When I was expecting an exotic dish that would blow my mind just by looking at it, Samsung yesterday served up a plain, simple and frankly overdone spaghetti Bolognese. The new Galaxy S4 might just be the best Android smartphone that Samsung has ever made, but it's not as "awesome" or "innovative" nor filled with "innovation" as the company would lead us to believe. It's a wife with some nip and tuck instead of a hot supermodel.
Instead of being smitten by the Galaxy S4 I was left with a bitter taste in my mouth: Haven't I seen some of those features already in older smartphones? Admittedly, there are some impressive ones out there -- like Dual Camera and Dual Video Call -- but generally speaking Samsung appears to have focused more on delivering a huge number of features rather than focusing on fewer truly innovative ones.
I wouldn't call some of the features a xerox copy of currently available options, but there are a few in particular that I think (well, I know) that I have seen before.
The first relates to the touchscreen, which can now be operated using gloves -- unless you have thick leather ones like me, which makes taking out the phone rather difficult. It's a feature aimed at markets where it's freezing cold. So where have I seen it before?
Well, the glove-friendly touchscreen is already available on the Nokia Lumia 920 which was unveiled in late-October last year. Admittedly the Lumia 920 does not have a 5.0-inch display, but it's the same idea nonetheless.
What about Knox, Samsung's program for BYOD? In late-January, Canadian smartphone maker BlackBerry unveiled the BlackBerry 10 operating system which comes with Balance, a feature which enables the separation between work and personal content on the company's Z10 and Q10 smartphones. What does Knox do? By and large, it separates work and personal content.
S Voice can now also read messages aloud, a feature that is pretty useful when driving like Samsung says or if you want other people to hear your embarrassing attempts at sexting. Guess what? Even the agricultural voice assistant in Windows Phone 8 can read messages.
Eraser for removing other people from pics? BlackBerry 10 Camera app does it differently by allowing you to choose a difference face, but is similar nonetheless. Smart Switch for moving between devices? Microsoft's Xbox SmartGlass gets the same job done.
The Galaxy S III Called. It Wants its Design Back
In some ways the Galaxy S4 is an evolution from the Galaxy S III just as the iPhone 4S is an evolution from the iPhone 4. Samsung did more than slightly tweak the design, making the new smartphone narrower, thinner and lighter (if you can call a few tenths of millimeter and a couple of grams a big difference) while also increasing the size of the display to 5.0-inches from 4.8-inches. It's now got a 1920 by 1080 resolution compared to the "old-fashioned" 1280 by 720 (which still works great, but hey innovation calls for bigger).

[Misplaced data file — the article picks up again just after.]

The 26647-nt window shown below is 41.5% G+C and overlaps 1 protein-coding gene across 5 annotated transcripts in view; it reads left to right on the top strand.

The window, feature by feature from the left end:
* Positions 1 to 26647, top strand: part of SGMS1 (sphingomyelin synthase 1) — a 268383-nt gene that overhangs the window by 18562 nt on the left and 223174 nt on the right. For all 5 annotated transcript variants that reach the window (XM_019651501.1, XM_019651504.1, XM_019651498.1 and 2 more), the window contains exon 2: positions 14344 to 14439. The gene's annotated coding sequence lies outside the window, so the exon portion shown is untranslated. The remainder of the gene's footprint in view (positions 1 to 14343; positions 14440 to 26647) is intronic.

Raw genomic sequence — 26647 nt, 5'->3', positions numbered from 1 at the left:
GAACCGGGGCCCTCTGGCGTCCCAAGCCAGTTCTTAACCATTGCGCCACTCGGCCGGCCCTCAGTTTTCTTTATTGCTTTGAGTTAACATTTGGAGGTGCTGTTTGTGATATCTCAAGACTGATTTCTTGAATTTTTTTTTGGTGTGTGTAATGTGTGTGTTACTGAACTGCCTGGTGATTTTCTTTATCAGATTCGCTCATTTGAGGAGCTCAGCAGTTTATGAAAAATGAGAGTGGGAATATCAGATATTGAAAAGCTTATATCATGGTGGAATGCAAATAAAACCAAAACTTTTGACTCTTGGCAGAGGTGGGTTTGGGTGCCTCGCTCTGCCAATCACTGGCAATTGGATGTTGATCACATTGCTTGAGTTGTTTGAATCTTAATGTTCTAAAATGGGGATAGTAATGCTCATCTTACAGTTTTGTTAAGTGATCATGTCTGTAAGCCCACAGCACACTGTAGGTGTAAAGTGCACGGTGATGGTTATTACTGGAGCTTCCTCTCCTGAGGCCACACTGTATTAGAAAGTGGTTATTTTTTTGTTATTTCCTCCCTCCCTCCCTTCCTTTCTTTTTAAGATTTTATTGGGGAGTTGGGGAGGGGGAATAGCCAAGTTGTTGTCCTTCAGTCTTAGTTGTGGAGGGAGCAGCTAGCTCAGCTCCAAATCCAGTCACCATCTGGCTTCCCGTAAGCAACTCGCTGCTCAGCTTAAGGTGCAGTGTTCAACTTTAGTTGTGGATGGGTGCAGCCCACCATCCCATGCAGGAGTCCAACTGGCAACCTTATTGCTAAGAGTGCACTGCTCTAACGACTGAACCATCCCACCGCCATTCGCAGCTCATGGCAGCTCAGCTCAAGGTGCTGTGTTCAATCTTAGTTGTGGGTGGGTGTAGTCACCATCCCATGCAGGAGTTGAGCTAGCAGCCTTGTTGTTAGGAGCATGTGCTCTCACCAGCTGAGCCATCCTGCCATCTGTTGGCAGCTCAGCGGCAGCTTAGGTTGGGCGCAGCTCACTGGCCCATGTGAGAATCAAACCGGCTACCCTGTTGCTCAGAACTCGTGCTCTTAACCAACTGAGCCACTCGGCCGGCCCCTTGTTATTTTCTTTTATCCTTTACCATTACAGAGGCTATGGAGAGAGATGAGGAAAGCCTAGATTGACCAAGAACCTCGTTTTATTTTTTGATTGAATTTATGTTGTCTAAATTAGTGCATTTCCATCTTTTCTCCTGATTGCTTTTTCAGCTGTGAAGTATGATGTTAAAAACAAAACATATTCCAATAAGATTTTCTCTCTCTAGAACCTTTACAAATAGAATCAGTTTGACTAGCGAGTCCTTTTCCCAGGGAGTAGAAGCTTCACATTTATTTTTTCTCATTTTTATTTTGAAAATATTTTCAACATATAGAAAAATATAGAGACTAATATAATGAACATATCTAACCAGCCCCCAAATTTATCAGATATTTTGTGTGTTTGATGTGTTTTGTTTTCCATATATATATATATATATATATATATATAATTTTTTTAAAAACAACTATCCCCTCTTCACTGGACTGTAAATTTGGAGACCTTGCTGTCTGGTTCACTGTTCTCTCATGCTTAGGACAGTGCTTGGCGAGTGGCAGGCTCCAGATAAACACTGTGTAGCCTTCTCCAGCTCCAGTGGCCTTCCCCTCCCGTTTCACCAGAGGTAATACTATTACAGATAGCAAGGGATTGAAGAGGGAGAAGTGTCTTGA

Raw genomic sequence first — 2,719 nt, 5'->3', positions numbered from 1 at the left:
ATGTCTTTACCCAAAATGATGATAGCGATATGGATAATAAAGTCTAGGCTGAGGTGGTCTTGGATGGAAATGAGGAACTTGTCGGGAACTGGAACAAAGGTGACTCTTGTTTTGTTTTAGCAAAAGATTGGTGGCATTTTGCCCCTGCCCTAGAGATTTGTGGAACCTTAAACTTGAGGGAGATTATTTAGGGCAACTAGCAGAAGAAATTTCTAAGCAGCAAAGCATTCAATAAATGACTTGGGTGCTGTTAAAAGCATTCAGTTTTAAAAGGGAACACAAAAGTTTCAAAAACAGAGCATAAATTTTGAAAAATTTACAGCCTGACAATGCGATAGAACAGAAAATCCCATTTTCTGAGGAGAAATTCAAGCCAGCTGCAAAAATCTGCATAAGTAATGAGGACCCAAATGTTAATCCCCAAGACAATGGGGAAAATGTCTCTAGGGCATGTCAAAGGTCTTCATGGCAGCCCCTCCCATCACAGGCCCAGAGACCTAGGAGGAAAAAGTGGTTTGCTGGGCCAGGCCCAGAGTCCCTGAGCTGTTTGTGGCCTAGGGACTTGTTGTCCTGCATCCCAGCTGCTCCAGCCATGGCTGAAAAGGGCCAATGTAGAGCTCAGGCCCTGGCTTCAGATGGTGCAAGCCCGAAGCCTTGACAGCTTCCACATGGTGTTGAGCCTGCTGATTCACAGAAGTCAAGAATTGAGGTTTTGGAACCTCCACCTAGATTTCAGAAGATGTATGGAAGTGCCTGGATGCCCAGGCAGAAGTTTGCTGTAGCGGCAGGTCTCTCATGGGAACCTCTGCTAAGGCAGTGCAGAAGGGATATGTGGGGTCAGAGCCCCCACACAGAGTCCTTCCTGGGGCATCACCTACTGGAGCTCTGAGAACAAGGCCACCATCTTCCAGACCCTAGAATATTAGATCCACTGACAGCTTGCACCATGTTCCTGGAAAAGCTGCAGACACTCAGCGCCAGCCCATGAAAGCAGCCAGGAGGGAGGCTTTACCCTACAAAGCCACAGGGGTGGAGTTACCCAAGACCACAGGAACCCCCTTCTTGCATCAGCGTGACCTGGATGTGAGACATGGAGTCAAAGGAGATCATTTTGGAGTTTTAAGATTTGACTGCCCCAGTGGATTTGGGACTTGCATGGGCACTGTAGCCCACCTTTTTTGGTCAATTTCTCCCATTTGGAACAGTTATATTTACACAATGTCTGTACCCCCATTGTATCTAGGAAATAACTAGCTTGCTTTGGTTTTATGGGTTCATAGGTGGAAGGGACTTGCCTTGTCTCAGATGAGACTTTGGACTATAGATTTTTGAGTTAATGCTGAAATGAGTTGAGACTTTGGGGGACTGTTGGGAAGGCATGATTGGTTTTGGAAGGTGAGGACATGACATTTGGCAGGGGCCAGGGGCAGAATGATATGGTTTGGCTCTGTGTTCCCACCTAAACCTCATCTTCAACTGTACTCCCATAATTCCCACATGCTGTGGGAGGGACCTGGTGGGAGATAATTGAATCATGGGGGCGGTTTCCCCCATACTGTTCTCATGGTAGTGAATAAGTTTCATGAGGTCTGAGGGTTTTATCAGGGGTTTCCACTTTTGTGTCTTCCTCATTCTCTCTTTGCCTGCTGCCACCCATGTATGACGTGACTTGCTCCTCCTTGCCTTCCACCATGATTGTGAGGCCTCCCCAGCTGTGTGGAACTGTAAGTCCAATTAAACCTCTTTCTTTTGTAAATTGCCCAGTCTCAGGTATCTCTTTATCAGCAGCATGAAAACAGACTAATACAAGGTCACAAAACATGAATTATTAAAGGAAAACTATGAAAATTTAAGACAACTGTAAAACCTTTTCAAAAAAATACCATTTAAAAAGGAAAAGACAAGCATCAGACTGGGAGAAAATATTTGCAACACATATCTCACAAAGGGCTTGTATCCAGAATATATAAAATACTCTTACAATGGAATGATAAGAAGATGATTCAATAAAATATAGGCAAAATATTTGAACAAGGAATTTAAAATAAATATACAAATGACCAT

The Galaxy S4 comes with rounded corners (too rounded I should say), plastic casing with chintzy looks, wide home button and the still not elegant design. And where have I seen that? That's right, on the Galaxy S III.
I'm not suggesting that Samsung should have entirely changed the design just for the sake of it, but how about a more textured finish like HTC does on its smartphone or less rounded corners or, God forbid, a capacitive home button? The Devil is in the details, and I can only imagine he was out the day when Samsung designed the Galaxy S4.
I will not even mention that on the Galaxy S4, Android 4.2 Jelly Bean looks the same as Android 4.1 Jelly Bean on the Galaxy S III bar a couple of changes, like quick settings. I still believe that Touch Wiz could use some sprucing up in the design department, especially almost one year after the previous iteration.
My colleague Joe Wilcox and I had briefly discussed the Galaxy S4 following the launch event, and after posting my first thoughts on Google+. He finds the smartphone impressive from a software and services standpoint, but is it really? Don't get me wrong, spaghetti Bolognese is fine but not mindblowing.
S Health for tracking calorie usage is a gimmick, but a gimmick that is already in other apps on Google Play. Group Play, which turns Galaxy S4 owners into a surround sound system, is nice but only if every friend you or I have has a Galaxy S4 and feels like the smartphone has better speakers than a bar, pub or club. Adapt Display can adjust screen settings depending on the scenario, sort of like cheating to make stuff look better when they don't.
While bigger is better in this case, a large 2,600mAh battery coupled with a 5.0-inch Super AMOLED display and a power-hungry Qualcomm Snapdragon 600 or an Exynos processor is not there to break any battery life records. Samsung should be commended for slapping in a larger battery (compared to the one in the Galaxy S III), but why not make it a 3,000mAh unit and keep the same thickness as on the Galaxy S III? I'm sure plenty more people could have appreciated that instead, myself included.
It's worth noting here that even though Samsung will market the Galaxy S4 with a quad-core Qualcomm processor or a quad core + quad core Exynos processor, there's no choosing which one will arrive at your local carrier. I'm also not swayed by the Octa-core moniker, because it's not in fact an 8-core processor in the traditional point of view. Only four cores work at the same time, while the remaining four are cut down -- it's a 4 + 4 design and a misleading one for users who don't know any better than "eight cores are better than four".
I'll tell you this, though -- the Galaxy S4 will sell like crazy. But would I buy one? No.